Random Thought of the Day
I waste far too much time wondering what my dog is thinking about.
The world of medicine is like a bubble. A lot of people THINK they know what goes on there, but unless you're down in the trenches it's unlikely you do. So here is my semi-anonymous blog, here to tell you what really goes on in the life of a medical resident.
Random Thought of the Day
Here's a Secret...
Pimp of the Week, Volume II
Anaesthesia-- From the Latin Word for "This Rotation is Putting Me to Sleep"
Pimp of the Week
The Naughty Professor
Anaesthesia Continues to Suck...
Random Thought for the Day
Mr. Jekyll becomes Dr. Hyde
My Dirty Little Secret:
Paging Dr. Welby: The medical sins of Grey's Anatomy.
By Ingrid Katz and Alexi Wright
This patient has an acute case of incredulitis. Perhaps if I kiss her..."
On the season's first episode of Grey's Anatomy, surgical intern Meredith Grey was drafted to help a pediatric surgeon, who happens to be her boyfriend's wife, operate on a pregnant woman, who happens to have lost her husband to an affair. Genius. As doctors, though, we haven't been dreading the show's reappearance because of its silly plot twists. We have a professional beef with Grey's Anatomy: Along with House, the other hospital show on the air at the moment, it is medically far-fetched and misleading. Most of all, we dislike the show because it loses sight of the point of any medical enterprise—the patients.
In last season's premiere, blond and attractive Meredith Grey oversleeps on the first day of her surgical residency after a one-night stand with a stranger—who later turns out to be her boss. As the show unfolds throughout the season, the two struggle to stay apart, soap-opera style. Meanwhile, Grey and her fellow interns suffer through the humiliations of residency, from an abusive chief nicknamed "the Nazi" to a hospital-wide syphilis epidemic started by a surgical intern.
Many moments would make the old-time AMA vetters cringe. Instead of asexual father figures, the doctors on cast are hyper-hormonal. Attendings sleep with residents. Interns bed nurses. Even patients are fair game. On one episode, Grey kisses an injured biker brought in to the hospital after an accident involving spokes sticking out of his abdomen. Normally, any of these infractions would be grounds for dismissal. At Grey's hospital, they're all in a day's work. These breaches, however, are minor. What matters are the glaring inaccuracies in complicated and delicate areas of medicine. In one egregious episode, the character played by Sandra Oh, Cristina Yang, asks a woman to donate her husband's organs after he dies unexpectedly. Yang botches the job, dispassionately asking for the husband's eyes and skin as if they were no more than items on a grocery list. Then she runs out of the room as the wife begins to cry.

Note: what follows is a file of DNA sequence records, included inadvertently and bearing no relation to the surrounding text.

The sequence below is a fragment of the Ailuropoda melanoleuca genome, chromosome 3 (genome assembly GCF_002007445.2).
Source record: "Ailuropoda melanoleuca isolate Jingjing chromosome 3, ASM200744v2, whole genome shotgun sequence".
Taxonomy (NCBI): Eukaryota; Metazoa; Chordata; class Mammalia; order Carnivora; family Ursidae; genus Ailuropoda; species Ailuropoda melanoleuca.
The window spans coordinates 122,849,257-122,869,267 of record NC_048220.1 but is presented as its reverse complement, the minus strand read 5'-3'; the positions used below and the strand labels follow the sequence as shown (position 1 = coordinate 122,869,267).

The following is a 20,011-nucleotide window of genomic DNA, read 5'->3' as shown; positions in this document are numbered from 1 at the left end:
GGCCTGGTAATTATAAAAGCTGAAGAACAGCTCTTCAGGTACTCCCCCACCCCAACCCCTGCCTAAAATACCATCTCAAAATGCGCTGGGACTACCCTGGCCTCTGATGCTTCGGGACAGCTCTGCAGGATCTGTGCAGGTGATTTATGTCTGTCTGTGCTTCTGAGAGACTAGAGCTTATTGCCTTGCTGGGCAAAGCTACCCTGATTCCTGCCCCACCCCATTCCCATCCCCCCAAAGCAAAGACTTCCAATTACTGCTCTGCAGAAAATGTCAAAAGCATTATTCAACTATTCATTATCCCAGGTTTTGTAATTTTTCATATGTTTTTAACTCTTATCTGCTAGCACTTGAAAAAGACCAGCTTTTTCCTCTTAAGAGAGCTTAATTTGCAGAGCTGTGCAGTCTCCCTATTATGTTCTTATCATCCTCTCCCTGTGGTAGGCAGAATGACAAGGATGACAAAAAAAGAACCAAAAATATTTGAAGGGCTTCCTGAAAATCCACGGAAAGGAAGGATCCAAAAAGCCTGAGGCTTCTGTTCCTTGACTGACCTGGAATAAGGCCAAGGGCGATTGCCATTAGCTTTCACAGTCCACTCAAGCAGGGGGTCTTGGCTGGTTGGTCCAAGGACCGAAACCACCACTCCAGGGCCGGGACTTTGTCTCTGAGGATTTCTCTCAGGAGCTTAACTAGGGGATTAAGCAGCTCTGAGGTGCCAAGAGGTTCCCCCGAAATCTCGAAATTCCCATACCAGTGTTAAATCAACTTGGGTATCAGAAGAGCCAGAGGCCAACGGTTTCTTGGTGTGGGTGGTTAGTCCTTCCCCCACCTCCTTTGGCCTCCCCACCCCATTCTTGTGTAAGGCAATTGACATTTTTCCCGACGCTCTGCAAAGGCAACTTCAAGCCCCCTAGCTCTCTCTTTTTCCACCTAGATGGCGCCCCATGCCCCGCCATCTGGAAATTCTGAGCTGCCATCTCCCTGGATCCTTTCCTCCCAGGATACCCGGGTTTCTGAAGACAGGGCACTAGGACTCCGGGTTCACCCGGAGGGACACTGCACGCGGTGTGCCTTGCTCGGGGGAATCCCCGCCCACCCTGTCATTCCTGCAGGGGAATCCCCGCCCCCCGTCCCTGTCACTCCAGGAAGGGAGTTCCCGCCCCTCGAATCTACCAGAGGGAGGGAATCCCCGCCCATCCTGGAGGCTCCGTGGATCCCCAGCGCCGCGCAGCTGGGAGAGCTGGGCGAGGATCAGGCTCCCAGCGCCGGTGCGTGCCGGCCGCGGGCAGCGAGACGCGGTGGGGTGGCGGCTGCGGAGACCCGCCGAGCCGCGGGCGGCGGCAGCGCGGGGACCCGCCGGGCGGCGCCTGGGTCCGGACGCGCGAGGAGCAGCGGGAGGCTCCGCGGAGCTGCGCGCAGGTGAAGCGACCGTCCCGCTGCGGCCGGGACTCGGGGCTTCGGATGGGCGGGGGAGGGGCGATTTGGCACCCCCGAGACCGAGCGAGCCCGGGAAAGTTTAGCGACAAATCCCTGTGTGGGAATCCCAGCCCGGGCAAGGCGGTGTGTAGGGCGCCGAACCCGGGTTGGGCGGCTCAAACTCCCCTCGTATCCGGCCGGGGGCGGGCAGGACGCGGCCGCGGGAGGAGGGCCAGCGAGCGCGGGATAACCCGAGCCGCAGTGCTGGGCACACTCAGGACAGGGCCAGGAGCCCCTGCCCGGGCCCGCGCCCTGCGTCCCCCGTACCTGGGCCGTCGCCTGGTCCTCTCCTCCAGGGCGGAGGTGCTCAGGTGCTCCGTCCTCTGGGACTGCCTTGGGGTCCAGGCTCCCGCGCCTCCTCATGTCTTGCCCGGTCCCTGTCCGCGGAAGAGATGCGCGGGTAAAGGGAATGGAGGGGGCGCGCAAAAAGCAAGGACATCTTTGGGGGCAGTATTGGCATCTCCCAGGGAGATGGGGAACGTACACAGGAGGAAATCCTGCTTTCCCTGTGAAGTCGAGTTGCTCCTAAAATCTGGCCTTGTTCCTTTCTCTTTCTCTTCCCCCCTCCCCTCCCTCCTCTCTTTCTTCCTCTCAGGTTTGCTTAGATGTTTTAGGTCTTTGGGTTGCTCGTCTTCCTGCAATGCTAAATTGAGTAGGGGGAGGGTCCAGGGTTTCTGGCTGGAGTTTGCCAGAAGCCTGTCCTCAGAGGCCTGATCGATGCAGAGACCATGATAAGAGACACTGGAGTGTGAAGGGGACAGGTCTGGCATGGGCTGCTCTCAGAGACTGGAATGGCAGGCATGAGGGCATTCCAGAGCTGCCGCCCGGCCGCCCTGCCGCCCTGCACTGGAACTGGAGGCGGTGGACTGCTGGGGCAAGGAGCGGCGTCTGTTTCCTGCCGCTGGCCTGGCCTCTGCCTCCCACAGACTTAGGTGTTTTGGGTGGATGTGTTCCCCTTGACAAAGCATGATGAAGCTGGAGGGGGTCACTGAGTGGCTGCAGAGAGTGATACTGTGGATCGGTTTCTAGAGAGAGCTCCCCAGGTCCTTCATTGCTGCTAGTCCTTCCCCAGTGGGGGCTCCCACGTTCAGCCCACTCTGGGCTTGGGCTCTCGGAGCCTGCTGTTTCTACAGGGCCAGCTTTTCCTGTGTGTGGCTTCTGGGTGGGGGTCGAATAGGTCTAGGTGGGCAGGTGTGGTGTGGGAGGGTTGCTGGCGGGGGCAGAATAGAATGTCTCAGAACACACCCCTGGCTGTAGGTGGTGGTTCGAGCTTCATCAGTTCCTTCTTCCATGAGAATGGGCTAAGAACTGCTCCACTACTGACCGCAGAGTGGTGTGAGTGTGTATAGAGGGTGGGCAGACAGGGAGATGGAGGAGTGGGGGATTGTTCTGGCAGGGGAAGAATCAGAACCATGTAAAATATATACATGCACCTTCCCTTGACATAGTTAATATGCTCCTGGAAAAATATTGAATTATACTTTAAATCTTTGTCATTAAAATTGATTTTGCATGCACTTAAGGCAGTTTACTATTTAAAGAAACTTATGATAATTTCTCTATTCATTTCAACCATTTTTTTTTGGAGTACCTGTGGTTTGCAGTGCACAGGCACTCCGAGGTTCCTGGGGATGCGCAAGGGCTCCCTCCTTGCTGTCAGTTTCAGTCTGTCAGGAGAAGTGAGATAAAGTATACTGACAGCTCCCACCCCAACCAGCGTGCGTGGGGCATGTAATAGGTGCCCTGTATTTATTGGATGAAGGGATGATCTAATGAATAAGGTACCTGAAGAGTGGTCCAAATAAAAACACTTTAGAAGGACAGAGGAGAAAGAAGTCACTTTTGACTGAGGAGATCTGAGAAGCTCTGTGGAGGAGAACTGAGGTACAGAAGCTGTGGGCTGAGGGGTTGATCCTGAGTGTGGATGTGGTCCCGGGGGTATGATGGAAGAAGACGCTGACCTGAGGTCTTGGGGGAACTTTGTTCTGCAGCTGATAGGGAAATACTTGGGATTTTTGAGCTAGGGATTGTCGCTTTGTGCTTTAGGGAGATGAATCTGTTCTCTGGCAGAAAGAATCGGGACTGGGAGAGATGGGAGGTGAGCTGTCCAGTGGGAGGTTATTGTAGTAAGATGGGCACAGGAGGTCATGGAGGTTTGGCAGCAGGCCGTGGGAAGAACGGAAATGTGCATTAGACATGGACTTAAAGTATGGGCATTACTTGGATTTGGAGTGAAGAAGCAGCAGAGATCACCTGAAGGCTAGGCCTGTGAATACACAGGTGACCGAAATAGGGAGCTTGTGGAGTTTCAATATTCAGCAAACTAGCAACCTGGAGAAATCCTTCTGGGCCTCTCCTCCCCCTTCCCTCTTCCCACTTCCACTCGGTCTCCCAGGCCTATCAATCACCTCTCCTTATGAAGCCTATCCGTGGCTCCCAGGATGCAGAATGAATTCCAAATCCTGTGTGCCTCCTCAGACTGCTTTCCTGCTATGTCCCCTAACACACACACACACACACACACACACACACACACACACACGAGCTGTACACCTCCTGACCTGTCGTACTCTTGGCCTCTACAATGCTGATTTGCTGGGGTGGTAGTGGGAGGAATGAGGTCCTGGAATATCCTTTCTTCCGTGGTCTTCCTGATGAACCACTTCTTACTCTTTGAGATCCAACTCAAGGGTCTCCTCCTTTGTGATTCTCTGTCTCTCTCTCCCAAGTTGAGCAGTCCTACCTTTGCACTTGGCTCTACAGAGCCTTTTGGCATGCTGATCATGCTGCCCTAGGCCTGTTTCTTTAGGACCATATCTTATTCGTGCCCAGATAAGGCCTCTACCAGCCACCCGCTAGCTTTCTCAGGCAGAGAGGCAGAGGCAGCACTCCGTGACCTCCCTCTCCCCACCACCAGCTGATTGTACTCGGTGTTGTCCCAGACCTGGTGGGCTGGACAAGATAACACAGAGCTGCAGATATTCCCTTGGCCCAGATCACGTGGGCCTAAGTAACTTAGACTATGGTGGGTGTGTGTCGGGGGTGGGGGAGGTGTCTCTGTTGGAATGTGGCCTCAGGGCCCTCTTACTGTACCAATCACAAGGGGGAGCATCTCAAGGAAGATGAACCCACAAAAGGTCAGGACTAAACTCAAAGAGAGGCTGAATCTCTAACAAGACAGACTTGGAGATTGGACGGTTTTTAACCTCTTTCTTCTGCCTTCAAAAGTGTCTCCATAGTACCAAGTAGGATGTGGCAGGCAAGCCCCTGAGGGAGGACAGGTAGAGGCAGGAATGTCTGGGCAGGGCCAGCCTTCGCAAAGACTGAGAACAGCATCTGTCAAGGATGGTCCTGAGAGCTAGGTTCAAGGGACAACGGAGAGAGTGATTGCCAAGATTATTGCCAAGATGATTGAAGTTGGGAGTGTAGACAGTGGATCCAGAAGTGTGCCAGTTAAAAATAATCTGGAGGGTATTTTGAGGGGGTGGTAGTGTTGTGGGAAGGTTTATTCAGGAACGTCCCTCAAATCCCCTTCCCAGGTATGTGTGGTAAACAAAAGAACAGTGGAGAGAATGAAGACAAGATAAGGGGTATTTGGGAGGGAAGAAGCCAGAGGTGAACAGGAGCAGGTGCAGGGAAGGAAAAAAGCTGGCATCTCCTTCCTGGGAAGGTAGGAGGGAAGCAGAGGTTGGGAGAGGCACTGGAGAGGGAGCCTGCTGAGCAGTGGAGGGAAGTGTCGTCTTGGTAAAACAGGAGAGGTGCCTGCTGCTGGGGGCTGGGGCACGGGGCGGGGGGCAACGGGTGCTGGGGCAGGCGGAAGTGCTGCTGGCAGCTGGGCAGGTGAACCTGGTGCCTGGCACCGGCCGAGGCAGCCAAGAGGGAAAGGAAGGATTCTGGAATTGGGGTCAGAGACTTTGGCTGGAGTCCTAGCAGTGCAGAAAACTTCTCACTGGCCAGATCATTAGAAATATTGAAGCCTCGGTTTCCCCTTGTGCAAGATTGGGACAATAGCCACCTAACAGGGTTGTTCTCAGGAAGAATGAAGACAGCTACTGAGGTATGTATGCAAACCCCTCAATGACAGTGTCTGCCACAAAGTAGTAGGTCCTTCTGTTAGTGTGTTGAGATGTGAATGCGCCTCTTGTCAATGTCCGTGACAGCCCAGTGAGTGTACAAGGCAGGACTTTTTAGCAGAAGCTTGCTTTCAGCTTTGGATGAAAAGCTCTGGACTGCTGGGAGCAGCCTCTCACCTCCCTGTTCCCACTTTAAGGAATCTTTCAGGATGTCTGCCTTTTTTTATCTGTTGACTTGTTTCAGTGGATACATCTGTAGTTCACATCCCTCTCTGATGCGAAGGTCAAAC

The scene is rife with errors that could damage public perception of organ donation, starting with the premise: Yang is angling for the husband's organs because another patient (who also happens to be a close friend of the chief of surgery) is dying from liver failure and will be saved if the wife agrees. In real life, hospitals go to great lengths to prevent exactly these types of conflicts of interest, barring doctors from approaching patients directly and designating statewide organizations instead of individual hospitals to distribute organs. Maybe we're just two overeducated doctors who take television too seriously, but we worry that this plot line could have done real harm by discouraging people from donating.
In another episode, two of the characters experiment on a patient, performing an illegal autopsy against a family's wishes. On the show, the characters are forgiven, instead of arrested, because they discover the patient had a rare genetic disease (which Oh blithely mispronounces). But as doctors, we could not forgive the producers for their superficial all's-well ending. Since the Tuskegee tragedy, doctors have instilled institutional checks to ensure that clinical research is ethical. Still, many patients avoid doctors because they are afraid of being experimented on. The autopsy on Grey's Anatomy's casually corroborated their worst fears.
Watching these episodes makes us long, in spite of ourselves, for the days when the AMA had television producers on a tight leash. Don't get us wrong: We don't miss Dr. Welby's starched white coat. But we are afraid that TV's worst inaccuracies may compromise what trust remains between doctors and patients.
A few months ago, one of our patients left the hospital emergency room before getting treated because he did not want to miss a Grey's Anatomy episode. As he signed out against his doctors' advice, he reminded us that medical shows are sometimes better than patient realities. Maybe so. But the patients are what real doctoring is all about.
Ingrid Katz and Alexi Wright are medical residents at Brigham and Women's
Hospital in Boston and clinical fellows in medicine at Harvard Medical School.